Information Security Stack Exchange is a question and answer site for information security professionals. Join them; it only takes a minute:

Sign up
Here's how it works:
  1. Anybody can ask a question
  2. Anybody can answer
  3. The best answers are voted up and rise to the top

In order to apply custom "visual styles" or themes in Windows 7, you must patch a few system files including Explorer.

I can see from the start how this could be a potential security problem, but how much so? Is there any confidence to be had in the fact that accusations of malicious intent don't seem prevalent?

Lastly, are there any ways to modify these files by hand to facilitate custom visual styles? Input on how safe or unsafe this may be is also welcome.

share|improve this question
up vote 1 down vote accepted

The basic problem is that in order to for Windows to be in a trusted state all of it's own files must not be tampered with.

Tampering with the file(s) on its own won't cause too much harm simply because Windows will catch the change and replace the file with a known good copy. It gets very serious however when you block the replacement, which is required if you want the visual style to stick around.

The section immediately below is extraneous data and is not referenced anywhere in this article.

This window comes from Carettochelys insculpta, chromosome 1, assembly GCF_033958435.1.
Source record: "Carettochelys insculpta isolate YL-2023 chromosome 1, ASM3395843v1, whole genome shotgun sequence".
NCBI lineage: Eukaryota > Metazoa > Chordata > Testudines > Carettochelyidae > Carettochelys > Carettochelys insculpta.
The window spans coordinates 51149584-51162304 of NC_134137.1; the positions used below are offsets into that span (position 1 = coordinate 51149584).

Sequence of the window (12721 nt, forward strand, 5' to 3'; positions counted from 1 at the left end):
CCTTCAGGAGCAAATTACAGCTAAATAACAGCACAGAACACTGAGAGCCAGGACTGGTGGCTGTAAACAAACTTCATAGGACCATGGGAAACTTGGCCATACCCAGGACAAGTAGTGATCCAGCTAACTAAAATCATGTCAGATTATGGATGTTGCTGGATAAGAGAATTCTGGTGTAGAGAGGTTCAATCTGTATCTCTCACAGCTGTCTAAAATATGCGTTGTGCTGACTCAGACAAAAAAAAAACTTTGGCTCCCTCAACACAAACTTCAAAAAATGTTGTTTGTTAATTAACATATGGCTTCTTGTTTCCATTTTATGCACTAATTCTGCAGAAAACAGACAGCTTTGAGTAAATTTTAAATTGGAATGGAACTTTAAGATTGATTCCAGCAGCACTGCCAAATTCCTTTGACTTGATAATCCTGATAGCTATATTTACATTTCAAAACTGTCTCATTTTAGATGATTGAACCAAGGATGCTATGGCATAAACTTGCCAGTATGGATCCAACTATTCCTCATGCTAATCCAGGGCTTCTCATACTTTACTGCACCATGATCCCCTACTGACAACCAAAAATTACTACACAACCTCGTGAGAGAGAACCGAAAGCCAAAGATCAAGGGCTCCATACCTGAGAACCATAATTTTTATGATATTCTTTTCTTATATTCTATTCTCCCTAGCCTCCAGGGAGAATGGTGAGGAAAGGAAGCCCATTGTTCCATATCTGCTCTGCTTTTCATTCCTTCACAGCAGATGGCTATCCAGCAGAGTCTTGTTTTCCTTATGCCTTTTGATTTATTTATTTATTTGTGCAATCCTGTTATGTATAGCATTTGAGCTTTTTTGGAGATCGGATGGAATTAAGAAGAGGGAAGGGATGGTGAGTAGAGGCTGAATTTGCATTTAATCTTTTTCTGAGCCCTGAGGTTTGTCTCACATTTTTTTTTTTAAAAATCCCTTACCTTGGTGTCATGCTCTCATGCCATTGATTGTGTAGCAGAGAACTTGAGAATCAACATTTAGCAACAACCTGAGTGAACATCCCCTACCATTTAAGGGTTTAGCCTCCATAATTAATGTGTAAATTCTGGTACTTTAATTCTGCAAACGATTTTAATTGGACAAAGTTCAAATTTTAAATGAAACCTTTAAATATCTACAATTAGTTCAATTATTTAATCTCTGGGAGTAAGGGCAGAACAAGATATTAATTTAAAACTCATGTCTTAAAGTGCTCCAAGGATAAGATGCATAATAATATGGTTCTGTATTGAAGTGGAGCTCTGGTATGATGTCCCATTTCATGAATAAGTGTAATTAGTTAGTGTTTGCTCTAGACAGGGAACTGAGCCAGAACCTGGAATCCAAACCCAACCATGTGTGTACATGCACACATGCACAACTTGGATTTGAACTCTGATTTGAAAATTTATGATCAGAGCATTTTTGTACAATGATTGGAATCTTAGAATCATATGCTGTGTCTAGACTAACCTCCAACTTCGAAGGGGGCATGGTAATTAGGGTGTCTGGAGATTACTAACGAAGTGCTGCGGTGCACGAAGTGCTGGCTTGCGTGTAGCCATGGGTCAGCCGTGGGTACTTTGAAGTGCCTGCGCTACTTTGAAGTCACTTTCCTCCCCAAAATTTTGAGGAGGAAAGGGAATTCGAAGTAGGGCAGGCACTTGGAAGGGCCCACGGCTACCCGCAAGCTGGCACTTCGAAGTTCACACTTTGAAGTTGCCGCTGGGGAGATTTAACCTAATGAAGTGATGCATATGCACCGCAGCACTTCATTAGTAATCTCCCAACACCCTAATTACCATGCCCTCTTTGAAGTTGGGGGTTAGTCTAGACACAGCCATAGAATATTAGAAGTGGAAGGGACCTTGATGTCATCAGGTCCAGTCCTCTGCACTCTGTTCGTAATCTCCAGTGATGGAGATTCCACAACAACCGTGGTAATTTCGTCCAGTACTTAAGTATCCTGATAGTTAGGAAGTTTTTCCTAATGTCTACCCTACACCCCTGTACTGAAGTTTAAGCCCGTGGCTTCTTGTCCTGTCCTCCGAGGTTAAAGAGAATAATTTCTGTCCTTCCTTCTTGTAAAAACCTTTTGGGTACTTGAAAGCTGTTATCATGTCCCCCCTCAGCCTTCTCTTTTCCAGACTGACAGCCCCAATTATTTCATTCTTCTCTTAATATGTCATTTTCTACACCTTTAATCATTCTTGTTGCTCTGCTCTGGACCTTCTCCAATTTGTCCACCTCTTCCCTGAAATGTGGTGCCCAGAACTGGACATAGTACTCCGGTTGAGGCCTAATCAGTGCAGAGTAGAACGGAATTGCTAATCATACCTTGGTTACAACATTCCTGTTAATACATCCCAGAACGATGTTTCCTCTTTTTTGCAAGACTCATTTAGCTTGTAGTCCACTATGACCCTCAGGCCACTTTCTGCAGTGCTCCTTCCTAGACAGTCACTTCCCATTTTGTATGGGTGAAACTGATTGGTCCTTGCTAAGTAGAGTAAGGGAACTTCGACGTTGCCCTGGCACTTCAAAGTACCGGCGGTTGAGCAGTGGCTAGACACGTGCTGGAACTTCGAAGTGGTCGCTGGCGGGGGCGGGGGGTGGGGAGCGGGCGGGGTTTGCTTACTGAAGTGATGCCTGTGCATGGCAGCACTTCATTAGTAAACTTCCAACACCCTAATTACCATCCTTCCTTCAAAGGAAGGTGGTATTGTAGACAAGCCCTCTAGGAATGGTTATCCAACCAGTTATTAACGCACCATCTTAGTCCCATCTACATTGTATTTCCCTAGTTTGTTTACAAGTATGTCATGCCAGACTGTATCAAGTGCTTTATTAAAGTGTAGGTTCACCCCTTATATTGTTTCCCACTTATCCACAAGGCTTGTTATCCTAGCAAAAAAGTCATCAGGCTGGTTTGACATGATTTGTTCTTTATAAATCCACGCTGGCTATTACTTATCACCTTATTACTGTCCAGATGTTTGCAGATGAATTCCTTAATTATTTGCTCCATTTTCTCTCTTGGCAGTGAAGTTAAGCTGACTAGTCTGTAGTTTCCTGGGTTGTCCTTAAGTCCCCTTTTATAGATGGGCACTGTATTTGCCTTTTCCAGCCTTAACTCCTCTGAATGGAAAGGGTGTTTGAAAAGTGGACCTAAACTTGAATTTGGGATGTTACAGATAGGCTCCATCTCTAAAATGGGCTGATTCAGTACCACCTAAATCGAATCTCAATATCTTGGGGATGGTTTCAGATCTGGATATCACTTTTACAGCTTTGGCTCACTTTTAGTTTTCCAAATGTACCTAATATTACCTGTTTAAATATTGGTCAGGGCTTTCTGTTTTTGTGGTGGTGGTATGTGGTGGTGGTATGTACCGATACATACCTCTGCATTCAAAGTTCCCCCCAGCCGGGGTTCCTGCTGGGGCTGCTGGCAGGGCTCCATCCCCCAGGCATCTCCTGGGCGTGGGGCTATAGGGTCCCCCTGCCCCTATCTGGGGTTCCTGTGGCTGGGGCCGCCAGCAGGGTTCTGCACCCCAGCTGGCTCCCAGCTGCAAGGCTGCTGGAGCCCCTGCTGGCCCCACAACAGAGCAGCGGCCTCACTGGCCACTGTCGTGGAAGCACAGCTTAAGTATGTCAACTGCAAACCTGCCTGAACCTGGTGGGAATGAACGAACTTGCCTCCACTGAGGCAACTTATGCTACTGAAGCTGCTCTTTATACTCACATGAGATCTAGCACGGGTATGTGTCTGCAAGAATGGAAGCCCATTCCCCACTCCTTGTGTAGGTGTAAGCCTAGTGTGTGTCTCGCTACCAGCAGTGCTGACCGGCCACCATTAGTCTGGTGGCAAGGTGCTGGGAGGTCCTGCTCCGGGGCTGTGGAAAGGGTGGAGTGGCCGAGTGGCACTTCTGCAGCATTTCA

Blocking the replacement means that any other malicious activity that attempts to modify a system file will have a better chance of succeeding. In other words, you've just accomplished the task of a piece of malicious code on behalf of the malicious code.

Please don't do this.

share|improve this answer
I don't plan to haha, it already seemed like a security risk to begin with. Just for kicks, would manually patching and only replacing the "known good file" minimize the security impact any? – mellowmaroon Feb 19 '13 at 16:50
No, because you still have to block the system file check. You can't modify the known good file. – Steve Feb 19 '13 at 17:07

Your Answer


By posting your answer, you agree to the privacy policy and terms of service.

Not the answer you're looking for? Browse other questions tagged or ask your own question.